Jourdan Ash is a former Hip-Hop journalist and the founder of Dating in NYC: The Podcast. She attended college at Morgan State University, where she studied journalism. The majority of Jourdan’s background is in Hip-Hop journalism and social media, which perfectly fits her interests as she has always loved music and loved writing. Journalism provided a way for her to do both. Jourdan has featured work in Complex and Pitchfork to name a few, and two years ago she began her podcast on dating in New York City. Jourdan spoke with us about her experiences with being a creative, what makes her feel empowered, and her daily ritual that makes her feel like herself.
“My podcast almost exclusively focuses on dating in New York City through the lens of black and brown creatives. Whenever I would pick up a magazine when I was younger, none of the dating tips in Cosmo or other magazines came from black women, men or queer people. I want to make sure that our voices about love are told. I created this space for myself and to encourage people to have these conversations themselves. I don’t take topic requests and I want to remind people that they don’t need me to have these conversations— they can do it on their own.”
Starting a blog seemed like a pretty natural choice for you. What advice do you have for others who are interested in starting a blog?
Just do it! One of the publications I wrote for took down a lot of my pieces when they closed. But, one thing I liked about that publication was that we weren’t focused on doing what was popular. If you want to write then write, don’t overthink it. I carry a notebook everywhere. The beautiful thing with journalism is that it flows into so many different things. Being able to compile lists and interview people has manifested into my podcast. Don’t think about the fact that there are a lot of blogs or if people have already written about your topic. I think it’s really easy to feel intimidated. Before I started my podcast, there had already been a lot of podcasts and blogs out. At the end of the day, no one can do what you can do. Your blog is special because no one can say what you can, feel what you can. Everything is really oversaturated and eventually, that bubble will pop. All that will remain is the work that was authentic.
Jourdan, could you tell us more about your podcast and what influenced it?
When I was in high school, I think I dated one person and flirted my way through the rest of my time. College was where I did a lot of my “real” dating. I dated a lot of guys from Maryland, but I didn’t have the same experience that my friends would text me about. When I graduated in 2014, I was in the process of breaking up with someone and was thrown back into the fire. I was back in NY, so I was like ‘I’m going to date at home.’ I had to open myself up to see how things were. I was still hurt, so I was going out every night. It took me a while to realize that I was meeting the same men in different bodies. I started asking people on Twitter about it and other people had the same issues. Some being: people lying about where they worked or encountering the same types of people. In 2016, I started interviewing people on my blog. I was conscious of interviewing both men and women and making sure I asked them the same questions. During the last interview, someone said, ‘You should make a podcast because people don’t read.’I remembered in my last semester, I took an audio class, and I ended up doing a lot of the vocal work. So I interviewed my friend, taught myself how to use Garageband efficiently, and my podcast was born. It will be two years old next week!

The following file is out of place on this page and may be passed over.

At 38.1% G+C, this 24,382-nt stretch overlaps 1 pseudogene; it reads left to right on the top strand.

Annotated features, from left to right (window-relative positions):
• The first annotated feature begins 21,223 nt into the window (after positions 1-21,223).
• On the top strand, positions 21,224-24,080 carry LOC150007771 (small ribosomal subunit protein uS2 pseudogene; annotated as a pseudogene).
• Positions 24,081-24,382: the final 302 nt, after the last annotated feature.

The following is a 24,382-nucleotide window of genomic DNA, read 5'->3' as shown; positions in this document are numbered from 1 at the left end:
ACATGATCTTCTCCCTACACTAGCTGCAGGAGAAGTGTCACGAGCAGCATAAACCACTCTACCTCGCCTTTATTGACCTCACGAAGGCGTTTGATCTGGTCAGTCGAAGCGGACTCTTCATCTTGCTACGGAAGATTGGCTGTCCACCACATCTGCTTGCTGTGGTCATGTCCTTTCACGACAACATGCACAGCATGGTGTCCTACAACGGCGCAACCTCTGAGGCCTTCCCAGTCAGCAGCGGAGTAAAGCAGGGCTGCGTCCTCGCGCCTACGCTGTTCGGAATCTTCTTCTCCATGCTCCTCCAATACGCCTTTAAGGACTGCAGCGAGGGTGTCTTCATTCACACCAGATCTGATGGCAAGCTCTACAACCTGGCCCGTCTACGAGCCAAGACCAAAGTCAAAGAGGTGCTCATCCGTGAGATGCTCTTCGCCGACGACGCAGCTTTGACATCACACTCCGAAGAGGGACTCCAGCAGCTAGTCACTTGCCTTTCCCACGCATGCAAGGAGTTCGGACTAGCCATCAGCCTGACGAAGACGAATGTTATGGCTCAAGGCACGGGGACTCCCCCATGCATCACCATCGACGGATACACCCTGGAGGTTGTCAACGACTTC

Is there a product or item that you don’t feel yourself without?
I have a lot of chains: two name chains and a rose. I don’t take off my chains at all. When I’m not wearing them, I feel naked. I was never that into jewelry when I was younger. But now that I’ve gotten older, I’ve learned the value of jewelry and gold. All of the jewelry I wear now needs to be real, and I recently started the journey of buying my own hoops. There’s something about waking up and putting on my chains and rings each morning. I never leave the house without earrings and if I leave the house without earrings something is wrong. It’s one of those things where I don’t feel like myself until I have them on. When I have my jewelry on, I’m unstoppable.
What does authenticity mean to you?
It’s the only thing I know how to do. When you are creative, people will pay you to do things that they cannot do. I mostly try to only do things that make things that make sense for me. Morally speaking and I guess, in a way, spiritually too, I don’t want to cheapen myself by doing something less authentic for a dollar.
What does it mean for you to be powerful?
I think I feel my most powerful when I feel my most confident. When I’m not overthinking about interviewing someone. When I’m not overthinking the content that I’m putting out. It’s easy to think about people who have x amount of followers and compare yourself. I feel the most confident when I don’t give a fuck—I can’t put it any other way. No one can do exactly what I do. Someone could wake up, take my show and the people I’ve interviewed, but they could never do it the way I’ve done it.